Optimists contend that crowdfunding, in which project backers use online campaigns to assemble numerous small donations, can democratize access to finance, but there are legitimate concerns that this funding approach remains discriminatory. Drawing on recent readings emphasizing the geographic components of Bourdieu’s field theory, we argue the relationship between crowdfunding teams’ resources and crowdfunding success is mediated by spatial capital—the ability to draw capital from other social spaces due to geographic context. We use logistic regressions predicting success rates for 134,098 campaigns launched in the USA on the Indiegogo platform between 2009 and 2015, combined with other spatial data, to model the relationship between spatial capital and other success predictors. Our models suggest spatial context mediates the relationship between resources and success. Rural areas, in particular, have lower success rates than urban areas, and affluent areas have the highest success rates. Given that only around 10% of Indiegogo campaigns are fully funded, spatial inequalities place significant limits on who can benefit from crowdfunding campaigns, suggesting crowdfunding may not democratize access to finance, as optimists hope.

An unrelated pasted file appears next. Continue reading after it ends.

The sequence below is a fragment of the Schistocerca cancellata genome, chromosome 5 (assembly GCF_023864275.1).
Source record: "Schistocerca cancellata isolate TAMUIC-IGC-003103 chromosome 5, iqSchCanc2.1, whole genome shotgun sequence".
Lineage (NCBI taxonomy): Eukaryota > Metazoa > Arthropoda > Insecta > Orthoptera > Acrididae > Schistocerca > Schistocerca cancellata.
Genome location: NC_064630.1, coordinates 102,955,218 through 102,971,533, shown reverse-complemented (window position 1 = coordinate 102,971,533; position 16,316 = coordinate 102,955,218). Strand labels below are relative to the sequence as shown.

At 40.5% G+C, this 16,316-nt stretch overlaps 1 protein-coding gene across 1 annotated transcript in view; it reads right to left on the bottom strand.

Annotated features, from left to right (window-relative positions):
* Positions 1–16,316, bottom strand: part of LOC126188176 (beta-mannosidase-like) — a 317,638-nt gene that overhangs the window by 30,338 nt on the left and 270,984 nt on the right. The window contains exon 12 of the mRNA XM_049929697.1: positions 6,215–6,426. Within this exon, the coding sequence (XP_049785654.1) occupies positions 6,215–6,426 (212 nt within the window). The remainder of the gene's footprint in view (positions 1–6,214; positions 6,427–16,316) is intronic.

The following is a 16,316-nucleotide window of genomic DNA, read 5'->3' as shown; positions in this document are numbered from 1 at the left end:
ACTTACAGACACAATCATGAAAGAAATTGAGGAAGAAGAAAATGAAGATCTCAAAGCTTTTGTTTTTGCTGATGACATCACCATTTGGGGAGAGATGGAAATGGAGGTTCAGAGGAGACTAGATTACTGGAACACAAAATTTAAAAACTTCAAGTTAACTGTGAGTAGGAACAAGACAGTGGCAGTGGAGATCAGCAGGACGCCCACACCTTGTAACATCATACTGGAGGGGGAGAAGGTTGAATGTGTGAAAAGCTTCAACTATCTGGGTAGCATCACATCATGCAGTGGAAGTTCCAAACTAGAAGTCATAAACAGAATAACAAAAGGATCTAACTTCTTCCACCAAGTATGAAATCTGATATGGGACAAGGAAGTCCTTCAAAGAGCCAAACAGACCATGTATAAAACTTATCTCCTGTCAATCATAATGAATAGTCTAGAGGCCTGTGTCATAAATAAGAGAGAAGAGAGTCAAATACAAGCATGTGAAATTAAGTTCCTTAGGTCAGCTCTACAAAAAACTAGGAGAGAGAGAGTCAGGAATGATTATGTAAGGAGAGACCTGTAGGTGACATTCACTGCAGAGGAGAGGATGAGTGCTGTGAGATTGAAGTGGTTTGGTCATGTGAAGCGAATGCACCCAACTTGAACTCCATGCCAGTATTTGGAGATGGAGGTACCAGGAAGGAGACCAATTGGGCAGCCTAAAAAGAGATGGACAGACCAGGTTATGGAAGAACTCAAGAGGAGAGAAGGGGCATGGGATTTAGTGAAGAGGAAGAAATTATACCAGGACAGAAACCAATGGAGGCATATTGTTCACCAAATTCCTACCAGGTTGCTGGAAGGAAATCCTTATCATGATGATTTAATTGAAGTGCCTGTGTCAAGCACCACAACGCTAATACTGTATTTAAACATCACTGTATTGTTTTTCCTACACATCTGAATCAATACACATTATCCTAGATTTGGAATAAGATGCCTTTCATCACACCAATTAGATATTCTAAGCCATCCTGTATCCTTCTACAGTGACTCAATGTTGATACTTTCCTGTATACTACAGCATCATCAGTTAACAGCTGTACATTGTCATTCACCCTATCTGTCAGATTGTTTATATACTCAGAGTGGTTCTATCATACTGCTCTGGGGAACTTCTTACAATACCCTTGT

Bibliographical notePublished online: 13. April 2019
- Field theory
- Financial geography
- Spatial capital